On cross-examination, the government introduced certain incriminating papers found in Young's truck. Young identified one notebook as his, but stated that other notebooks and "Chem Lab" business cards did not belong to him. On redirect, the defense showed that the notebook Young did identify confirmed his story about recovering Bryan's wrecked truck.4

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In rebuttal, the government called Detective Richard Sheldon, who testified that the notebooks Young could not identify were found taped under the dashboard of Young's truck. Sheldon admitted that he had not personally searched Young's truck, but stated that he had been present when Officer Michele Amicone searched the truck and that she had told him that the notebooks were taped under the dashboard. Another government witness interpreted certain writings in the notebooks as relating to methamphetamine manufacture. However, a government handwriting expert could not identify the writing.


In his closing, the prosecutor referred specifically to Sheldon's testimony, stating that "that is not how innocent people keep their papers." The prosecutor also contended that Young's testimony was not credible because the incriminating notebooks were found together with a notebook Young had admitted was his. The jury found all three defendants guilty.


After the verdict, Officer Amicone returned from vacation and Young's lawyer learned that she had not found the notebooks and Chem Lab cards taped under the dashboard of Young's truck, but in a paper bag in the cab of the truck. Young then filed a motion for a new trial, attaching a declaration from Officer Amicone. At the hearing on this motion, Officer Amicone testified that she had told the prosecuting United States Attorney where she had found the notebooks. Although Amicone could not remember the exact date of this conversation, she said it took place during the trial, shortly before she left for vacation. The prosecutor stated that she did not recall Amicone telling her this information and argued that the officer must have been mistaken.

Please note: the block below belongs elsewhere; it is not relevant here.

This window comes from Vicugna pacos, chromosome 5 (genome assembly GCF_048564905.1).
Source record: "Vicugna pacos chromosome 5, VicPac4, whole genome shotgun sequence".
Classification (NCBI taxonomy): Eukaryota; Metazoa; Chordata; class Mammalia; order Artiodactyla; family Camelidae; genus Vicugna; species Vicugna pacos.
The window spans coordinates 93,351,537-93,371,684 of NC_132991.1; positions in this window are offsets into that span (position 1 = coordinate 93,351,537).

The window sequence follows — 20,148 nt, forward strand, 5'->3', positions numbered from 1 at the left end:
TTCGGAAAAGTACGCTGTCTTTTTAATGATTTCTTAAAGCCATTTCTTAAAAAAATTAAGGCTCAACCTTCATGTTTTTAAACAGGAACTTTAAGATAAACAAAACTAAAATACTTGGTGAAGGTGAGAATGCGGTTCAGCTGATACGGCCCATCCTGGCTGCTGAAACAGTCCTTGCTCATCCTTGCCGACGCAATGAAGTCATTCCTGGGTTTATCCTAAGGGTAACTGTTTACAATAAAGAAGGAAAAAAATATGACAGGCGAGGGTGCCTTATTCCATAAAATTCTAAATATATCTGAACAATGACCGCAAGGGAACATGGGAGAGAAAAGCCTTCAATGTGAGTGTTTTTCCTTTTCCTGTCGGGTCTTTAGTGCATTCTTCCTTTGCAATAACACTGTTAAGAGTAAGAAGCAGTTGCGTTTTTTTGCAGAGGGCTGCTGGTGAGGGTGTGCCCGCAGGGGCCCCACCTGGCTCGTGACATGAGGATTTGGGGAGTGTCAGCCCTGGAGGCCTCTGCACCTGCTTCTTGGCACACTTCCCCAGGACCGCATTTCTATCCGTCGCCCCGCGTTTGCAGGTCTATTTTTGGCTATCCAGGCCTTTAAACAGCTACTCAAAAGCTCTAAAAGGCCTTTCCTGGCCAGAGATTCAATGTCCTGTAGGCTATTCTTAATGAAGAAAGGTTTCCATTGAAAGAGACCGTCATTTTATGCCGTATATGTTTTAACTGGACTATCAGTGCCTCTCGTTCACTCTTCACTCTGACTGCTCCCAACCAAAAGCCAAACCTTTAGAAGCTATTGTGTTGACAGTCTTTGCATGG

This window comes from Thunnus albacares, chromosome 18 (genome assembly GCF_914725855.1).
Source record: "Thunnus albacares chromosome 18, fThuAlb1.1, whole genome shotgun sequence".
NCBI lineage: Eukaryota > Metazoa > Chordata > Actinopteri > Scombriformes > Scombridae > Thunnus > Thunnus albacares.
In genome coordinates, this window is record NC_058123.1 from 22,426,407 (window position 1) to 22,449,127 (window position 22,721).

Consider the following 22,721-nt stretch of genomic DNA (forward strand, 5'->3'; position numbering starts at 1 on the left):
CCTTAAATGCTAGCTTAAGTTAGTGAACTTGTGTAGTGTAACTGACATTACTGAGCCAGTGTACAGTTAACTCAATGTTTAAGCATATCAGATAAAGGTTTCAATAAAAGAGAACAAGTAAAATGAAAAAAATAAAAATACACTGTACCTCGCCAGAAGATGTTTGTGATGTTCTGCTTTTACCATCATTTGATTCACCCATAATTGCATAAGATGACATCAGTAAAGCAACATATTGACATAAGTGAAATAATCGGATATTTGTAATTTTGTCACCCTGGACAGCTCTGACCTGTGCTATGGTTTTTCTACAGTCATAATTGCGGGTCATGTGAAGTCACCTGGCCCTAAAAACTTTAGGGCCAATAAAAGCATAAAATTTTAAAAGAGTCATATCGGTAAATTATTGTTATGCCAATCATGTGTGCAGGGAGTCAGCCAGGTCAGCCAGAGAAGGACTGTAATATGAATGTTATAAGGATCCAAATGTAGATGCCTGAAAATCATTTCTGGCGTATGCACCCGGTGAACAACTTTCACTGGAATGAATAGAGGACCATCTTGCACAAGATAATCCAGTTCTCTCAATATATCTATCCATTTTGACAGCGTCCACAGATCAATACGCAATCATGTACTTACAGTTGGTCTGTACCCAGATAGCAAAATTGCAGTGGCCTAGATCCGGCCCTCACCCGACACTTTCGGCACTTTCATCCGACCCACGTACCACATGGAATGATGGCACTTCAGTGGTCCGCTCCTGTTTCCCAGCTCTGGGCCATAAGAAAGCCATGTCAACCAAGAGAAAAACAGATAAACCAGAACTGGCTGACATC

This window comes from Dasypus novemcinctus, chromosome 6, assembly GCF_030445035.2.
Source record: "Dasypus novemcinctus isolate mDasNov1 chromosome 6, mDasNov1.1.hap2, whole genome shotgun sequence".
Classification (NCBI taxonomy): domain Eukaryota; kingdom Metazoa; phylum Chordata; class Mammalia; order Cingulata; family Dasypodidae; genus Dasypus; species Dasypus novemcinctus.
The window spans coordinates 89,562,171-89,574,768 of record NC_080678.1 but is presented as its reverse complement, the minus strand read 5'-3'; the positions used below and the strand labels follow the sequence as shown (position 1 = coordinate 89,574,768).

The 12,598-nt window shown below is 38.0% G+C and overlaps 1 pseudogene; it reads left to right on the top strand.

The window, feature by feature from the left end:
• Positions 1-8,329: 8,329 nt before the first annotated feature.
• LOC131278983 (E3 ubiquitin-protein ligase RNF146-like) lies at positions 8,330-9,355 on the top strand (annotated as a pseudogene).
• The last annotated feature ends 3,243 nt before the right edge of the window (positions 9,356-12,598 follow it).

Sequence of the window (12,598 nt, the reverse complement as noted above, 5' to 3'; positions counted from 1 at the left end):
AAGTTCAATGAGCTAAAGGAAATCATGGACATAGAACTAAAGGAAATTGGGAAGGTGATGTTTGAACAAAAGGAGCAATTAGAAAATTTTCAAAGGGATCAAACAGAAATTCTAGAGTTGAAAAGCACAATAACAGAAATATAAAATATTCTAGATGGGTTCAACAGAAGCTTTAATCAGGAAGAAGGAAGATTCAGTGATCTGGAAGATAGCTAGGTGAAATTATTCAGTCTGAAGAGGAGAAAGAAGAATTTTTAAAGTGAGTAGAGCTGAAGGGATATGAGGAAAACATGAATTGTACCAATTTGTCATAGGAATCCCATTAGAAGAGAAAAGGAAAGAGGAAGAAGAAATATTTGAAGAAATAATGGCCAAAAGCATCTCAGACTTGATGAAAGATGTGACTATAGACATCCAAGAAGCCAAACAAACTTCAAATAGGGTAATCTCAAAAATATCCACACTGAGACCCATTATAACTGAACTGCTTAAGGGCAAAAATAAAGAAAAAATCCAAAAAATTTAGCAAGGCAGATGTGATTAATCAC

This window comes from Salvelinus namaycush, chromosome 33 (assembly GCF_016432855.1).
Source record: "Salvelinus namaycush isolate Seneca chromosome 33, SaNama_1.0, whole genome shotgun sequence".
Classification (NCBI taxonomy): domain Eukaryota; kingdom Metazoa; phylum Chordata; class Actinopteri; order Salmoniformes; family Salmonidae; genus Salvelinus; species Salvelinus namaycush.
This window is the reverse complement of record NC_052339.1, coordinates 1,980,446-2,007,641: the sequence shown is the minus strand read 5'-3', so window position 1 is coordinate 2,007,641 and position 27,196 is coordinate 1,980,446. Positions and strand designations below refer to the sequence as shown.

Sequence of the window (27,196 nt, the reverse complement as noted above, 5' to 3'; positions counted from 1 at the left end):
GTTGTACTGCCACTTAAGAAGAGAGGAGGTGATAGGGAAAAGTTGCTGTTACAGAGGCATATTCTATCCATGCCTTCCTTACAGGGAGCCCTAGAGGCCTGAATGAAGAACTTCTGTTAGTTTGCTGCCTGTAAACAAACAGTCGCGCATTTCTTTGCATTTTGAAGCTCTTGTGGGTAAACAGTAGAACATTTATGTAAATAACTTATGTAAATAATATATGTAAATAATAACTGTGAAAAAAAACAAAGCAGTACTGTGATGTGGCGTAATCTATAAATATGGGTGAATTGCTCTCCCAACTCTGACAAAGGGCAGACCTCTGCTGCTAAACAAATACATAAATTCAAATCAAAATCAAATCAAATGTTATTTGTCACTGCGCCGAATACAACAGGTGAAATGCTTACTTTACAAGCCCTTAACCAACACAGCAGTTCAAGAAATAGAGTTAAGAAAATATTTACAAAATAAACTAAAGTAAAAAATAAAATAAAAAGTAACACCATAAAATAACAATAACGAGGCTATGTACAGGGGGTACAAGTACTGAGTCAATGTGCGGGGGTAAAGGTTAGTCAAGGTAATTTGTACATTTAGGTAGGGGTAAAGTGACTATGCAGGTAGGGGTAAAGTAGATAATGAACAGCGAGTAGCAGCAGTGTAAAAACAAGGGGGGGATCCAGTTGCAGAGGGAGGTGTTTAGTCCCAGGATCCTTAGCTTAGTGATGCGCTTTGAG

The district court denied Young's motion for a new trial, explaining that:


I believe there were other facts elicited during cross-examination and the redirect of that same witness as well and there were further facts that clarified the issue through other witnesses before the jury. I'm not so persuaded that the theories you argue in your motion for new trial were of such a weight that I should grant your motion, and I would deny your motion for new trial. Motion is denied.


The court did not make any specific findings.



Young contends that the district court erred in denying his request for a new trial based on Officer Sheldon's false testimony. We agree.



We review a district court's decision not to grant a motion for a new trial for abuse of discretion. United States v. George, 960 F.2d 97, 101 (9th Cir.1992); United States v. Endicott, 869 F.2d 452, 454 (9th Cir.1989). However, "a conviction obtained by the knowing use of perjured testimony is fundamentally unfair, and must be set aside if there is any reasonable likelihood that the false testimony could have effected the judgment of the jury." United States v. Agurs, 427 U.S. 97, 103, 96 S.Ct. 2392, 2397, 49 L.Ed.2d 342 (1976).5